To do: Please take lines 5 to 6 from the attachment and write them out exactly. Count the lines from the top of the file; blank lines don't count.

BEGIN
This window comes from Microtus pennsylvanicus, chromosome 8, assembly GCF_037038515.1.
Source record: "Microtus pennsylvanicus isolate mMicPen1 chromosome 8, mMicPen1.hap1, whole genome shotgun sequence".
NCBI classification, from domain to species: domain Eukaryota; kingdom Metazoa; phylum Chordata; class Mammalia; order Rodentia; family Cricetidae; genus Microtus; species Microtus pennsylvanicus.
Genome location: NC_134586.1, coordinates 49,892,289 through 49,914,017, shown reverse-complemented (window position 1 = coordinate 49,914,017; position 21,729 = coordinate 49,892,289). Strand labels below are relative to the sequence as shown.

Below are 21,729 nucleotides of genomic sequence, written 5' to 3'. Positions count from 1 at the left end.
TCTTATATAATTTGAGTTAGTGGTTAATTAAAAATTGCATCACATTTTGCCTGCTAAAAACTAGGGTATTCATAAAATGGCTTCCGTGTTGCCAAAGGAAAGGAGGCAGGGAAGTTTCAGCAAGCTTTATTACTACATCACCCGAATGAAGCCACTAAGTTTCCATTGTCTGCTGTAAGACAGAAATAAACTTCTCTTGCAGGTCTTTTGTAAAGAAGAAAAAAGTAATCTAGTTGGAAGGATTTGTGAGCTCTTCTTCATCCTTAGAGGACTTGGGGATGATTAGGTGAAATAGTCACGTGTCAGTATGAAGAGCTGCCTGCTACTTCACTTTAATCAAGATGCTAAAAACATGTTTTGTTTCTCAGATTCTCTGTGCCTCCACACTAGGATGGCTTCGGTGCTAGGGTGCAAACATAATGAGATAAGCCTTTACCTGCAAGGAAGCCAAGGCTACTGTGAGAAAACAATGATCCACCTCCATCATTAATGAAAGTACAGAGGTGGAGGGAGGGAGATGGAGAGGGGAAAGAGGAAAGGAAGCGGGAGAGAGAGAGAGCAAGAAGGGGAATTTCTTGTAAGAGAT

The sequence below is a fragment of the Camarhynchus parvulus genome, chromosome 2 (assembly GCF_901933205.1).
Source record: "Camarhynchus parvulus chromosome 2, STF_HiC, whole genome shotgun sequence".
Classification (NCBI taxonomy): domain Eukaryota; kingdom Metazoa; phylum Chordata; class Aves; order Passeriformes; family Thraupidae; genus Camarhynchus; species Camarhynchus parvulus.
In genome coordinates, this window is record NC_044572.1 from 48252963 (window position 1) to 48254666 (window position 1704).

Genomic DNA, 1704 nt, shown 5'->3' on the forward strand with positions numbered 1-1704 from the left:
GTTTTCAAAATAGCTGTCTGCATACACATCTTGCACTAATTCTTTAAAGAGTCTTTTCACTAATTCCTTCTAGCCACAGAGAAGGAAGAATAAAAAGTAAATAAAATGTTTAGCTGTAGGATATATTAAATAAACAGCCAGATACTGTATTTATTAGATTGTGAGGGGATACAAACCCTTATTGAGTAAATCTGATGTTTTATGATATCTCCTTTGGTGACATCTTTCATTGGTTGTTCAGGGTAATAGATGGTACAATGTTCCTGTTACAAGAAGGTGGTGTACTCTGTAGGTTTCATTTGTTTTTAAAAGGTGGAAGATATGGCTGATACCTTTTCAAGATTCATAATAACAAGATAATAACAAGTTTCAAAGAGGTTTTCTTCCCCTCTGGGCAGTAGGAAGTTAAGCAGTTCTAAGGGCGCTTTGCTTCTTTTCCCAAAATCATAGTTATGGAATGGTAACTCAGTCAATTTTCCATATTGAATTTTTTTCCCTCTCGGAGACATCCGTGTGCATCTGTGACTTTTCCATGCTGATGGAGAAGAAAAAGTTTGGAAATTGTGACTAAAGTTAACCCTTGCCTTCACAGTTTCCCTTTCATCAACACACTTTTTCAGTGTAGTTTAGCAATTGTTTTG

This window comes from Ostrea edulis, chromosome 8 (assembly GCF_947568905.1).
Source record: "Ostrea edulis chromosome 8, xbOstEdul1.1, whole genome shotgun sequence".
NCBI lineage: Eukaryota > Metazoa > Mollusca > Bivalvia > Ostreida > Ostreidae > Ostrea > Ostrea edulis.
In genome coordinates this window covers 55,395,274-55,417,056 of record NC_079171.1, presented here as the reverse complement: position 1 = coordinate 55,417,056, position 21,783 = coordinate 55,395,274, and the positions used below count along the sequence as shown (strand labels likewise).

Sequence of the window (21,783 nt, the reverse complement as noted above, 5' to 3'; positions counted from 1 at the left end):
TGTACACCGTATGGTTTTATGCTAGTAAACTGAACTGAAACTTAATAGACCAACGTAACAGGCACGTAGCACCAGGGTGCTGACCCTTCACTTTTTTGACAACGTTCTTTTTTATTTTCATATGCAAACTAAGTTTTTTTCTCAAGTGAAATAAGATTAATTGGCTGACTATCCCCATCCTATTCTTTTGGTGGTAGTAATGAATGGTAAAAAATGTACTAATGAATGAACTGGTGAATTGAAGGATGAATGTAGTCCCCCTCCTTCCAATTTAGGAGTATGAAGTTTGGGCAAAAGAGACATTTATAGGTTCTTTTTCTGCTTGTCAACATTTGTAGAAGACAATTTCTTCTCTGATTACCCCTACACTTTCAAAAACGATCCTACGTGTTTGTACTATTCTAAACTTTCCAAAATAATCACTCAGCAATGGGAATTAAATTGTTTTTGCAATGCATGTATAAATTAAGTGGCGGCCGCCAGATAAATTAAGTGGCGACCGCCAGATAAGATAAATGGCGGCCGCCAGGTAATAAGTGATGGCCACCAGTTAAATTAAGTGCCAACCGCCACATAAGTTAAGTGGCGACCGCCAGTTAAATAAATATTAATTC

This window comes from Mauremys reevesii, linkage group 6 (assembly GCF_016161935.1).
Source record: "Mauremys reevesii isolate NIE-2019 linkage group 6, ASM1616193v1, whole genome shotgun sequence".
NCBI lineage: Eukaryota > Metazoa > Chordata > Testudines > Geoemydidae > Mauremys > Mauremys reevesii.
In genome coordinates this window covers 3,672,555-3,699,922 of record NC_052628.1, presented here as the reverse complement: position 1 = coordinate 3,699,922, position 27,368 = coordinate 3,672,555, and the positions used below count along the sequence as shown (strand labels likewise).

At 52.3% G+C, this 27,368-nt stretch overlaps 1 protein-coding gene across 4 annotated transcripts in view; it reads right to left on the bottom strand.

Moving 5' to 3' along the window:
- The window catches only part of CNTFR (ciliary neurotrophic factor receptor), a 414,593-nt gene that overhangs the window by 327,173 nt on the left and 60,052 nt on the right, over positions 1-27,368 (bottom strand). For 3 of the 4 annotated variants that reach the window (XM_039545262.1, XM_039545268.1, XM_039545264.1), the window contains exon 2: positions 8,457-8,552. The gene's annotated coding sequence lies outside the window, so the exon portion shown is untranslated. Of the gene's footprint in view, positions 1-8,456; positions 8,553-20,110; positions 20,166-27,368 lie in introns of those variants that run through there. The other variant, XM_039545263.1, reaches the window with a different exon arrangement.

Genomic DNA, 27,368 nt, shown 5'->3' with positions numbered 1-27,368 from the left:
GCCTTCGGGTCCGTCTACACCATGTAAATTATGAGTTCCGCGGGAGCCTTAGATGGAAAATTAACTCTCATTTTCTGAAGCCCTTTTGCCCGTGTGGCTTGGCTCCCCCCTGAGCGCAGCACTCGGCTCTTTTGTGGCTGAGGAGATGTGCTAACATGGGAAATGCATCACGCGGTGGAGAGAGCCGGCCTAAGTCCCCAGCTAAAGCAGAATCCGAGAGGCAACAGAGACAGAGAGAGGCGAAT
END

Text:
Below are 21,729 nucleotides of genomic sequence, written 5' to 3'. Positions count from 1 at the left end.
TCTTATATAATTTGAGTTAGTGGTTAATTAAAAATTGCATCACATTTTGCCTGCTAAAAACTAGGGTATTCATAAAATGGCTTCCGTGTTGCCAAAGGAAAGGAGGCAGGGAAGTTTCAGCAAGCTTTATTACTACATCACCCGAATGAAGCCACTAAGTTTCCATTGTCTGCTGTAAGACAGAAATAAACTTCTCTTGCAGGTCTTTTGTAAAGAAGAAAAAAGTAATCTAGTTGGAAGGATTTGTGAGCTCTTCTTCATCCTTAGAGGACTTGGGGATGATTAGGTGAAATAGTCACGTGTCAGTATGAAGAGCTGCCTGCTACTTCACTTTAATCAAGATGCTAAAAACATGTTTTGTTTCTCAGATTCTCTGTGCCTCCACACTAGGATGGCTTCGGTGCTAGGGTGCAAACATAATGAGATAAGCCTTTACCTGCAAGGAAGCCAAGGCTACTGTGAGAAAACAATGATCCACCTCCATCATTAATGAAAGTACAGAGGTGGAGGGAGGGAGATGGAGAGGGGAAAGAGGAAAGGAAGCGGGAGAGAGAGAGAGCAAGAAGGGGAATTTCTTGTAAGAGAT